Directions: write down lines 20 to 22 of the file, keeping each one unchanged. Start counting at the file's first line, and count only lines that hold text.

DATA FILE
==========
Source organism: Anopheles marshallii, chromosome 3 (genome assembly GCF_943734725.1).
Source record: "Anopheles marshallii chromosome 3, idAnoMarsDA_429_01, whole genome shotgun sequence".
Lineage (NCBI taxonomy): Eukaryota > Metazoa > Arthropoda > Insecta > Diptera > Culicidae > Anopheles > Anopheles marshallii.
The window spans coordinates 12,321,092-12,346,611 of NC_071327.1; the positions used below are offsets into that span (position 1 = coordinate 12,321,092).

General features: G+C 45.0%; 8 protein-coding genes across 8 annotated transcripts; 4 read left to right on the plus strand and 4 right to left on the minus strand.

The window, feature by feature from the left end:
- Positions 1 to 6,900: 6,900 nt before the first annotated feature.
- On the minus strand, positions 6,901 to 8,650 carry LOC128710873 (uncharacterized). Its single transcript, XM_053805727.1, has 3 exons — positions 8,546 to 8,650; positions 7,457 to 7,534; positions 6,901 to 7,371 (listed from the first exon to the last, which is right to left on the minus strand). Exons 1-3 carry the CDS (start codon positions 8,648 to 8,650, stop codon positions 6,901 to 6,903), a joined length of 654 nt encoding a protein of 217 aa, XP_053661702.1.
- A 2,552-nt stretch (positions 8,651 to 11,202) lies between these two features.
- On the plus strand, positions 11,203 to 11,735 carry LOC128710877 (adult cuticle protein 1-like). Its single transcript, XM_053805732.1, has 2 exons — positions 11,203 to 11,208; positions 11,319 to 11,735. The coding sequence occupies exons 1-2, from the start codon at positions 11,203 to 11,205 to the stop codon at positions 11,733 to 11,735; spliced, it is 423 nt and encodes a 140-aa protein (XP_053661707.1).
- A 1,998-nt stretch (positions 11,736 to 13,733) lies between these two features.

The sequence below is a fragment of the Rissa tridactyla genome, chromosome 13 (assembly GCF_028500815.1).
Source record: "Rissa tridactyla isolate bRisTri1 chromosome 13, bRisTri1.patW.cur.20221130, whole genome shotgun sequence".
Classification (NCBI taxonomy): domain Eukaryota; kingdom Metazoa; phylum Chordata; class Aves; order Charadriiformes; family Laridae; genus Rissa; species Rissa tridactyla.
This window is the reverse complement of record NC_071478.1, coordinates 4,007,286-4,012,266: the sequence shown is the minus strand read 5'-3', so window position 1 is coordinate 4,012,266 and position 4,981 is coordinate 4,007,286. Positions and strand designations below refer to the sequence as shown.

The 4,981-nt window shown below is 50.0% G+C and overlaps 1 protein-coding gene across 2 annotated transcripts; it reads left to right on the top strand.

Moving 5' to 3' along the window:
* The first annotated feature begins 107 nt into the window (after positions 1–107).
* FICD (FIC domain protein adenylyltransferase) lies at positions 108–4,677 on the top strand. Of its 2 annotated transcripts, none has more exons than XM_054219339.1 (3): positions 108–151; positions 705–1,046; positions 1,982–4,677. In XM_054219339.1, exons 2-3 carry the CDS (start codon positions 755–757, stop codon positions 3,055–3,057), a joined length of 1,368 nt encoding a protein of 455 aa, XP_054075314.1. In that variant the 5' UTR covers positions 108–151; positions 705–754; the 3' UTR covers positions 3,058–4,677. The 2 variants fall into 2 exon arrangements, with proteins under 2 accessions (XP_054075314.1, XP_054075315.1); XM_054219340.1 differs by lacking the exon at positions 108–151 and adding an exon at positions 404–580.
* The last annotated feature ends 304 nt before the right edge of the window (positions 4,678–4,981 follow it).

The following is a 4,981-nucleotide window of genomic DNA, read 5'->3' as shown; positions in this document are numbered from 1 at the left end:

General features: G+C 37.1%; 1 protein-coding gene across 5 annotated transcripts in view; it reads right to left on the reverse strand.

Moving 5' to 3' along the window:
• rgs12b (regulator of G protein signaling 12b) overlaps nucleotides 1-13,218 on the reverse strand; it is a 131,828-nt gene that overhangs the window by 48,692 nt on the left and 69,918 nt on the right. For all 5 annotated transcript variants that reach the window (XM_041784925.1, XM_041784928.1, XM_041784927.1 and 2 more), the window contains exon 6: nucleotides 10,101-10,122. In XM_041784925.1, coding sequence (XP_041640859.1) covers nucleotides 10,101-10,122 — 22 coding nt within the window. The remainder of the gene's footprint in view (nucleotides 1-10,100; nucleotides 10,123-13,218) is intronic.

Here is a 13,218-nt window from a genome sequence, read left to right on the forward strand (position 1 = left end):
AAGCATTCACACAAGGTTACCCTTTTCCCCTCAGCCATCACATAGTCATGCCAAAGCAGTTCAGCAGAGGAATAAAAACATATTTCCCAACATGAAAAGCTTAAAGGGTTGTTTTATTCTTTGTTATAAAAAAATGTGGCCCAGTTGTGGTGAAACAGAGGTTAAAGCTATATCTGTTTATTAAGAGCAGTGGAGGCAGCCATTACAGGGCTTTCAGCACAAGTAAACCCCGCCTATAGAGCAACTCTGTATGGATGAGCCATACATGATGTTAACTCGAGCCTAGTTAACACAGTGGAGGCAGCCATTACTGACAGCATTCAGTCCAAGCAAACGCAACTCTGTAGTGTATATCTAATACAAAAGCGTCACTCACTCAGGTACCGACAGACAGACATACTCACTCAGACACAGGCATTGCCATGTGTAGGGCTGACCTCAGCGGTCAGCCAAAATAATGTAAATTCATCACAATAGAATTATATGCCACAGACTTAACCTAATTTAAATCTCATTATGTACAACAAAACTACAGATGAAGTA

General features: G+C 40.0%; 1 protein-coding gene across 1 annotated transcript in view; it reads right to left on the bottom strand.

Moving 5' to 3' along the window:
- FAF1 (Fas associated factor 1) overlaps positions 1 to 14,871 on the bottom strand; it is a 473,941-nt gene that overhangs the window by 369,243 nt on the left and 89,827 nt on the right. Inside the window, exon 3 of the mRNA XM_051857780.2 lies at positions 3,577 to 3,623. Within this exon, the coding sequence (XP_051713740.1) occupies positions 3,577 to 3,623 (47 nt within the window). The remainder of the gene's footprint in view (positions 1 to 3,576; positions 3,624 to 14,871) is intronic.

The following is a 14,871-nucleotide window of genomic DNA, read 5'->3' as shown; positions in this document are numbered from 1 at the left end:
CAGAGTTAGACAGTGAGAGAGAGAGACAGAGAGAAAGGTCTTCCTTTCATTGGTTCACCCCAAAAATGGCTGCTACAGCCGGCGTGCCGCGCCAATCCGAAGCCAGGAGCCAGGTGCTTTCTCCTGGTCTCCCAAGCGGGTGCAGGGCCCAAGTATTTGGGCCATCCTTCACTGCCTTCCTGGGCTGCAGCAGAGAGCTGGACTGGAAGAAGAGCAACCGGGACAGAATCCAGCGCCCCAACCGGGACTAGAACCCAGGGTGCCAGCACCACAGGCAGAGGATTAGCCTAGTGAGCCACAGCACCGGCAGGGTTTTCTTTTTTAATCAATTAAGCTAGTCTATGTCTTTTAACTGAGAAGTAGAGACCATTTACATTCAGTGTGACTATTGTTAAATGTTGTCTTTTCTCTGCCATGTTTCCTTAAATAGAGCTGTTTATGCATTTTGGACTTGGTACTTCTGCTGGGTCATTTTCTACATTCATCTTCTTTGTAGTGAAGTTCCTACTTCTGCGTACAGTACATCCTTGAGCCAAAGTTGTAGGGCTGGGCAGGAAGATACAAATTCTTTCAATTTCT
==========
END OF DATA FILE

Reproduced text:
* The last annotated feature ends 304 nt before the right edge of the window (positions 4,678–4,981 follow it).

The following is a 4,981-nucleotide window of genomic DNA, read 5'->3' as shown; positions in this document are numbered from 1 at the left end:

General features: G+C 37.1%; 1 protein-coding gene across 5 annotated transcripts in view; it reads right to left on the reverse strand.